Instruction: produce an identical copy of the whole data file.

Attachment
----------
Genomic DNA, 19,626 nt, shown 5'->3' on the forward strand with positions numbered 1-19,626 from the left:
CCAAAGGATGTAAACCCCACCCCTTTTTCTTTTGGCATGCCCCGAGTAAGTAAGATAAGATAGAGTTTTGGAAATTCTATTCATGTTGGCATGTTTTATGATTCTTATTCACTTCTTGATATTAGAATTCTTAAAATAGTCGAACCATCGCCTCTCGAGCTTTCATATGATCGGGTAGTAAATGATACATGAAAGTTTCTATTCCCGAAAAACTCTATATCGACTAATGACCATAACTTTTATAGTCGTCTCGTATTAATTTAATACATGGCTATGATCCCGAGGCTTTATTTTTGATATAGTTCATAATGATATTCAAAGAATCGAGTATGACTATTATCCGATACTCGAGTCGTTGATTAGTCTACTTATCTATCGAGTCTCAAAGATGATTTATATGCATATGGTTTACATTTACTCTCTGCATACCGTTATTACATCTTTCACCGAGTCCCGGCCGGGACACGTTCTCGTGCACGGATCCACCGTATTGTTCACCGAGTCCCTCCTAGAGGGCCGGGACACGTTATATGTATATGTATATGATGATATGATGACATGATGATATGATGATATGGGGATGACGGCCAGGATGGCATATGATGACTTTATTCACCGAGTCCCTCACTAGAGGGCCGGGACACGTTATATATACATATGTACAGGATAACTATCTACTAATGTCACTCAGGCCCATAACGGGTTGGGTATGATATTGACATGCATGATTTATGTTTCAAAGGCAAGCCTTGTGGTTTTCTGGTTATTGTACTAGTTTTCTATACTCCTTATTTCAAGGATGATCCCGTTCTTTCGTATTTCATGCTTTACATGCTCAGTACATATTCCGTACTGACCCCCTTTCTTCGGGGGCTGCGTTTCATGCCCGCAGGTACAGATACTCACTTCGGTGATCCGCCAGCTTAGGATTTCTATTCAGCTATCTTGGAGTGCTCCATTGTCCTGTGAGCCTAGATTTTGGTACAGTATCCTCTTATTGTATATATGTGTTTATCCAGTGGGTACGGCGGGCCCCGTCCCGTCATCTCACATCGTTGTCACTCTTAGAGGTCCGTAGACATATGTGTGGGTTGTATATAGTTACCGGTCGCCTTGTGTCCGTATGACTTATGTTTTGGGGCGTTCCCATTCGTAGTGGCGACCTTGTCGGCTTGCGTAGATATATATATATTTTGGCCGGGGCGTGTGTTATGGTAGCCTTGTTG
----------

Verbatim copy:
Genomic DNA, 19,626 nt, shown 5'->3' on the forward strand with positions numbered 1-19,626 from the left:
CCAAAGGATGTAAACCCCACCCCTTTTTCTTTTGGCATGCCCCGAGTAAGTAAGATAAGATAGAGTTTTGGAAATTCTATTCATGTTGGCATGTTTTATGATTCTTATTCACTTCTTGATATTAGAATTCTTAAAATAGTCGAACCATCGCCTCTCGAGCTTTCATATGATCGGGTAGTAAATGATACATGAAAGTTTCTATTCCCGAAAAACTCTATATCGACTAATGACCATAACTTTTATAGTCGTCTCGTATTAATTTAATACATGGCTATGATCCCGAGGCTTTATTTTTGATATAGTTCATAATGATATTCAAAGAATCGAGTATGACTATTATCCGATACTCGAGTCGTTGATTAGTCTACTTATCTATCGAGTCTCAAAGATGATTTATATGCATATGGTTTACATTTACTCTCTGCATACCGTTATTACATCTTTCACCGAGTCCCGGCCGGGACACGTTCTCGTGCACGGATCCACCGTATTGTTCACCGAGTCCCTCCTAGAGGGCCGGGACACGTTATATGTATATGTATATGATGATATGATGACATGATGATATGATGATATGGGGATGACGGCCAGGATGGCATATGATGACTTTATTCACCGAGTCCCTCACTAGAGGGCCGGGACACGTTATATATACATATGTACAGGATAACTATCTACTAATGTCACTCAGGCCCATAACGGGTTGGGTATGATATTGACATGCATGATTTATGTTTCAAAGGCAAGCCTTGTGGTTTTCTGGTTATTGTACTAGTTTTCTATACTCCTTATTTCAAGGATGATCCCGTTCTTTCGTATTTCATGCTTTACATGCTCAGTACATATTCCGTACTGACCCCCTTTCTTCGGGGGCTGCGTTTCATGCCCGCAGGTACAGATACTCACTTCGGTGATCCGCCAGCTTAGGATTTCTATTCAGCTATCTTGGAGTGCTCCATTGTCCTGTGAGCCTAGATTTTGGTACAGTATCCTCTTATTGTATATATGTGTTTATCCAGTGGGTACGGCGGGCCCCGTCCCGTCATCTCACATCGTTGTCACTCTTAGAGGTCCGTAGACATATGTGTGGGTTGTATATAGTTACCGGTCGCCTTGTGTCCGTATGACTTATGTTTTGGGGCGTTCCCATTCGTAGTGGCGACCTTGTCGGCTTGCGTAGATATATATATATTTTGGCCGGGGCGTGTGTTATGGTAGCCTTGTTG